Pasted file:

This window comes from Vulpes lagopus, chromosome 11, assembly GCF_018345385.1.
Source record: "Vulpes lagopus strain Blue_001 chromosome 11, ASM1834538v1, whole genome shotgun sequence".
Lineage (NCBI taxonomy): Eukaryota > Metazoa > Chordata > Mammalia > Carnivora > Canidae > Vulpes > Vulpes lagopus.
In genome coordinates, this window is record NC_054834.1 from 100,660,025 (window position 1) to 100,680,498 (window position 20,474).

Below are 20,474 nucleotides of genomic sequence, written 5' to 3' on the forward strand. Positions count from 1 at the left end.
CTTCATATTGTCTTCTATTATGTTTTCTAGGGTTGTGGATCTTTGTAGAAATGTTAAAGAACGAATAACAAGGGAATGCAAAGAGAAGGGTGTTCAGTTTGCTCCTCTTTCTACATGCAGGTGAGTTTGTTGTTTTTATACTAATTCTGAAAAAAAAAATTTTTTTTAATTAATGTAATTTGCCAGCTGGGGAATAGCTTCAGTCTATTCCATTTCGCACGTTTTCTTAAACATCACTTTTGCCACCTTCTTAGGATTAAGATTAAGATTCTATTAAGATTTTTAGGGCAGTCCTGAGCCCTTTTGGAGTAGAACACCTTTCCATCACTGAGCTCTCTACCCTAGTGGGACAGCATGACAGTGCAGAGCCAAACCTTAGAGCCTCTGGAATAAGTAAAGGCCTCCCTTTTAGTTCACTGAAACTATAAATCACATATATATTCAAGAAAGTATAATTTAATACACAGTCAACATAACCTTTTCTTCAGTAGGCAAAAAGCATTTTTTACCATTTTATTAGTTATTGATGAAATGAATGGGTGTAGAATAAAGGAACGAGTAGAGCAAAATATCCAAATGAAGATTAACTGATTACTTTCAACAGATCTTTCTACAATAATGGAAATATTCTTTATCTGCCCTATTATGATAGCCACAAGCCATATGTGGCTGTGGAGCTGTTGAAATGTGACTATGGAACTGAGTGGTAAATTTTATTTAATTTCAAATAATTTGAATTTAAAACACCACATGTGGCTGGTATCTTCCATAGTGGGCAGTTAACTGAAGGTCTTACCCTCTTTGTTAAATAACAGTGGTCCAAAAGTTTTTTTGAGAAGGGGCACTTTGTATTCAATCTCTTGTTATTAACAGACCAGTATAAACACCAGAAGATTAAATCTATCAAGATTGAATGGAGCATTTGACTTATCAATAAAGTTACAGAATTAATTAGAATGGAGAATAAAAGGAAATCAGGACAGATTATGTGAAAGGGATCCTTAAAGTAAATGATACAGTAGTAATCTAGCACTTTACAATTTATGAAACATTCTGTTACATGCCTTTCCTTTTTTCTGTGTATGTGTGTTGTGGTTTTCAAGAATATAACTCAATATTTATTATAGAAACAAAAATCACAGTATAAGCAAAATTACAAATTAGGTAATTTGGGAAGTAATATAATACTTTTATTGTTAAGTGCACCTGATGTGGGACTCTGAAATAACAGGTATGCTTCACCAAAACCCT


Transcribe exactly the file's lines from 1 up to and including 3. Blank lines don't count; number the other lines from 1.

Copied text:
This window comes from Vulpes lagopus, chromosome 11, assembly GCF_018345385.1.
Source record: "Vulpes lagopus strain Blue_001 chromosome 11, ASM1834538v1, whole genome shotgun sequence".
Lineage (NCBI taxonomy): Eukaryota > Metazoa > Chordata > Mammalia > Carnivora > Canidae > Vulpes > Vulpes lagopus.